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Am I at risk for Alzheimer’s? And why would I want to know?

Many seniors who begin to have memory lapses worry unnecessarily about Alzheimer’s. Regular cognitive testing helps to alleviate those worries. A poor test result is not necessarily reflect neurological damage, but can be due to emotional stress of depression.

While we do not have effective therapies to treat fully developed Alzheimer’s disease, there are strong indications that the early detection of cognitive decline allows the implementation of medical and lifestyle changes that delay and possibly prevent the onset of the disease down the line. As subtle forms of cognitive decline can be detected up to 20 years before the development of Alzheimer’s, it is therefore important to test as early as possible, which should be done in the 50s and 60s.

Neurocognitive testing is a simple test that measures Mild Cognitive Impairment (MCI) by evaluating memory, fluency and mental executive functions. It can detect if memory problems are just a part of normal aging, or if they are more serious. The test is done in our office. It is computer based and takes about thirty minutes. It is covered by Medicare and reimbursed by many insurance companies.
What can be done to prevent Alzheimer’s?

  • Controlling inflammation. Many studies have suggested that inflammation may contribute to dementia. C-reactive protein, a marker of inflammation, is associated with an Alzheimer’s disease.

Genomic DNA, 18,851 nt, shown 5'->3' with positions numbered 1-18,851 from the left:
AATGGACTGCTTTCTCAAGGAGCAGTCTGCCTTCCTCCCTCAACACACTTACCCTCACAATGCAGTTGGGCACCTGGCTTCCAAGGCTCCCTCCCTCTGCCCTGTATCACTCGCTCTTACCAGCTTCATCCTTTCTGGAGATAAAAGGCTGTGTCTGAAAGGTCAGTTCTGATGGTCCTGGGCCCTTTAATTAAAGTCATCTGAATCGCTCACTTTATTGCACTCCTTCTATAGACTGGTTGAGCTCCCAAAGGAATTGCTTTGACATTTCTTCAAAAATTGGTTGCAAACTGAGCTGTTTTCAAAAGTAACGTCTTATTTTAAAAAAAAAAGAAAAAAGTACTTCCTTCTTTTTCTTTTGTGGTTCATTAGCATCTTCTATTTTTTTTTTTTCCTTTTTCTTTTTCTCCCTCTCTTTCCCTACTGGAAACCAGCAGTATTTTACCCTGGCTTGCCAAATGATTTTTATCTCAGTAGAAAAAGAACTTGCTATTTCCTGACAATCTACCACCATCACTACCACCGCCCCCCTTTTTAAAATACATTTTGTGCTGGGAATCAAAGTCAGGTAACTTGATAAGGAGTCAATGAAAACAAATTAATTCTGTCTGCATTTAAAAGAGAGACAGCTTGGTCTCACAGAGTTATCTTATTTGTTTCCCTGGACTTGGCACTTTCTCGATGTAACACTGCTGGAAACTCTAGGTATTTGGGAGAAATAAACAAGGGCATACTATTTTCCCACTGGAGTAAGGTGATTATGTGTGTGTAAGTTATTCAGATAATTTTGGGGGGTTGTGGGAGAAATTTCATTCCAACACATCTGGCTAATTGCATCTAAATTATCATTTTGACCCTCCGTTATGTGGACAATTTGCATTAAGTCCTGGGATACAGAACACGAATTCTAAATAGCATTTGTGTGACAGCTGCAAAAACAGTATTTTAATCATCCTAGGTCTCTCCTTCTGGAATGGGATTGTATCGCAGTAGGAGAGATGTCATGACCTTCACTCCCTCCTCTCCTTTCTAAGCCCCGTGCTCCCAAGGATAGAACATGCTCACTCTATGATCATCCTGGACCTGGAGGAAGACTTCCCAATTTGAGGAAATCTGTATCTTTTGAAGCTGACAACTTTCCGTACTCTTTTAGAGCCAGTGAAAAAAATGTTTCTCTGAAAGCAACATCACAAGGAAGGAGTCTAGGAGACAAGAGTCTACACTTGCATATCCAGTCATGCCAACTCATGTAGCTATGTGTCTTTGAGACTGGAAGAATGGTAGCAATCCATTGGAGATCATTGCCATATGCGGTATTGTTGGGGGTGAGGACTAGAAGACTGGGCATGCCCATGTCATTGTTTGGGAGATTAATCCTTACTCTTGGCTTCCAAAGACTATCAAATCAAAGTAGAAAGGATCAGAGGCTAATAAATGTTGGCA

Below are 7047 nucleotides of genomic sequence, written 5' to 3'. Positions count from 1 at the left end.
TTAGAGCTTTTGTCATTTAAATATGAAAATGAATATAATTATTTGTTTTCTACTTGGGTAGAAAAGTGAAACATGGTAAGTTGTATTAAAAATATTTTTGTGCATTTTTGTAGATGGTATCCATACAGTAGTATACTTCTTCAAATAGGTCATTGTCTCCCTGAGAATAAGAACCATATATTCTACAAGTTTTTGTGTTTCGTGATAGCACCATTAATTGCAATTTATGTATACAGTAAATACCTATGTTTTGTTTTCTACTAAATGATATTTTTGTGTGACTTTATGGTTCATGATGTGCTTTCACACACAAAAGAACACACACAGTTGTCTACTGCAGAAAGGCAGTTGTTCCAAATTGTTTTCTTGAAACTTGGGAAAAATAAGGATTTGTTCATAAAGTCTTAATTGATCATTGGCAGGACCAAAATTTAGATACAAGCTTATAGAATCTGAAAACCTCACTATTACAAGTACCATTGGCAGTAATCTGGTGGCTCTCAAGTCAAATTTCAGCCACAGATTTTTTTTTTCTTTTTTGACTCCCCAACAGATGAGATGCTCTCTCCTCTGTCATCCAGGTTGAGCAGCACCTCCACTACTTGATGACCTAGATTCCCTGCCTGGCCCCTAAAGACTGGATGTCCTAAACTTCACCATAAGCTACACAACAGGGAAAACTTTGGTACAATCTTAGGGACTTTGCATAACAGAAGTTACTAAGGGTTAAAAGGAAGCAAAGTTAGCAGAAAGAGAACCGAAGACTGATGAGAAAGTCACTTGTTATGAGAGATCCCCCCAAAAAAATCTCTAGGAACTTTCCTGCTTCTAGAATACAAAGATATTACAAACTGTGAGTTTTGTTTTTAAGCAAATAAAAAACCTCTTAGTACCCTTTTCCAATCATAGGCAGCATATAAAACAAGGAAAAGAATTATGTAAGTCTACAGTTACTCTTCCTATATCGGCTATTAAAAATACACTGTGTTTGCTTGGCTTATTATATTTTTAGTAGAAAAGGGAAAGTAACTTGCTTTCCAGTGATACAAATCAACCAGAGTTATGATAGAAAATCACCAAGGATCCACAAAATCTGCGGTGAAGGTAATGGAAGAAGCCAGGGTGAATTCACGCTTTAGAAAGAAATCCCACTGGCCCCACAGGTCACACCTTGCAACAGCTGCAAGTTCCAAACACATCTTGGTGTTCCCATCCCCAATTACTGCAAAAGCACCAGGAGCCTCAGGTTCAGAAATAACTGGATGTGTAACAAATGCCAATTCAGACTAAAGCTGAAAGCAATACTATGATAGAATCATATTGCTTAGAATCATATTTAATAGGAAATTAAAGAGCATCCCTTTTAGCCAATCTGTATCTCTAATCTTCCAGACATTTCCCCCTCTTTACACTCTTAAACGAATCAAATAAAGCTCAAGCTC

• Controlling insulin resistance, metabolic syndrome and diabetes
  • Lowering blood pressure
  • Controlling weight
  • Lowering homocysteine
  • Regular exercise stimulates the production of neuronal growth factors that help neurons survive and adapt to new situations.
  • Training the brain through intellectually stimulating activities and social interactions increases a person's "cognitive reserve."
  • Avoidance and detoxification of mercury
  • A diet rich in greens and blueberries.
  • Nonsteroidal anti-inflammatory drugs (NSAIDs). Research indicates that long-term use of aspirin and NSAIDs may prevent or delay the onset of dementia.
  • Supplementation with vitamin D, fish or krill oil, anti-oxidantsAlpha Lipoic Acid,  Coconut Oil and Curcumin.

Many seniors who begin to have memory lapses worry unnecessarily about Alzheimer’s. Regular cognitive testing helps to alleviate those worries...

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Are there new strategies for chronic pain?

Treating chronic pain is complex and needs an individualized diagnostic and therapeutic approach. There is a new modality, called Ondamed, that can be used for acute or chronic pain (back pain, shoulder pain, knee pain…), headache/migraine and fibromyalgia.

 

ONDAMED is a therapeutic modality that combines Pulsing Electromagnetic Field (PEMF) therapy and biofeedback. Research has shown that both PEMF and biofeedback are safe and effective for pain management and a wide range of conditions. Pulsed electromagnetic fields applied to the outside of the body induce microcurrents within the tissues thereby promoting relaxation, muscle re-education, pain relief, stress relief, reduction of inflammation and possibly improvement of the immune system.

 

PEMF was originally developed and tested for the treatment of non healing bone fractures, a rather debilitating condition. The method has been accepted by many in the orthopedic community and is widely used. Success with bone healing led to testing PEMFs on other tissues, and it was found that PEMF signals stimulate healing in skin, ligament, tendon, muscle, and nerve.

 

ONDAMED has been used successfully in Europe since 1993 and is now being used by physicians throughout the US. ONDAMED not infrequently improves symptoms for which patients have tried various treatments and have run out of options.

 

Treating chronic pain is complex and needs an individualized diagnostic and therapeutic approach...

 

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